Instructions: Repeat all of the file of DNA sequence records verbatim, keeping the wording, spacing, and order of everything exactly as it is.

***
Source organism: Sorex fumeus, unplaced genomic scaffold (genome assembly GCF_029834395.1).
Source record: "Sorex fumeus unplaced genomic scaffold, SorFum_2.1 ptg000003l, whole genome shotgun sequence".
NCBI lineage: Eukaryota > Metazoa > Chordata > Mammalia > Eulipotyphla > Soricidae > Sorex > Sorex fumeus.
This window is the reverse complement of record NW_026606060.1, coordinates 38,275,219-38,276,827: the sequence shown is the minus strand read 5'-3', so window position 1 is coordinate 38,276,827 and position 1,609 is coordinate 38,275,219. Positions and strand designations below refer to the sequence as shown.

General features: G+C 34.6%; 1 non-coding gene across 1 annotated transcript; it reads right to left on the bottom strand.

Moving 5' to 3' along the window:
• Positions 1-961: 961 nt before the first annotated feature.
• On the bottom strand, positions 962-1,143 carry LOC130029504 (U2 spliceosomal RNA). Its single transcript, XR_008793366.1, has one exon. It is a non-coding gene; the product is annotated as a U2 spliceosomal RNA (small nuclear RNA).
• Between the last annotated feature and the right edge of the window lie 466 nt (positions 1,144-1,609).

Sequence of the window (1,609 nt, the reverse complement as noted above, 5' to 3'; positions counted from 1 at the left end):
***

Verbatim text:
Source organism: Sorex fumeus, unplaced genomic scaffold (genome assembly GCF_029834395.1).
Source record: "Sorex fumeus unplaced genomic scaffold, SorFum_2.1 ptg000003l, whole genome shotgun sequence".
NCBI lineage: Eukaryota > Metazoa > Chordata > Mammalia > Eulipotyphla > Soricidae > Sorex > Sorex fumeus.
This window is the reverse complement of record NW_026606060.1, coordinates 38,275,219-38,276,827: the sequence shown is the minus strand read 5'-3', so window position 1 is coordinate 38,276,827 and position 1,609 is coordinate 38,275,219. Positions and strand designations below refer to the sequence as shown.

General features: G+C 34.6%; 1 non-coding gene across 1 annotated transcript; it reads right to left on the bottom strand.

Moving 5' to 3' along the window:
• Positions 1-961: 961 nt before the first annotated feature.
• On the bottom strand, positions 962-1,143 carry LOC130029504 (U2 spliceosomal RNA). Its single transcript, XR_008793366.1, has one exon. It is a non-coding gene; the product is annotated as a U2 spliceosomal RNA (small nuclear RNA).
• Between the last annotated feature and the right edge of the window lie 466 nt (positions 1,144-1,609).

Sequence of the window (1,609 nt, the reverse complement as noted above, 5' to 3'; positions counted from 1 at the left end):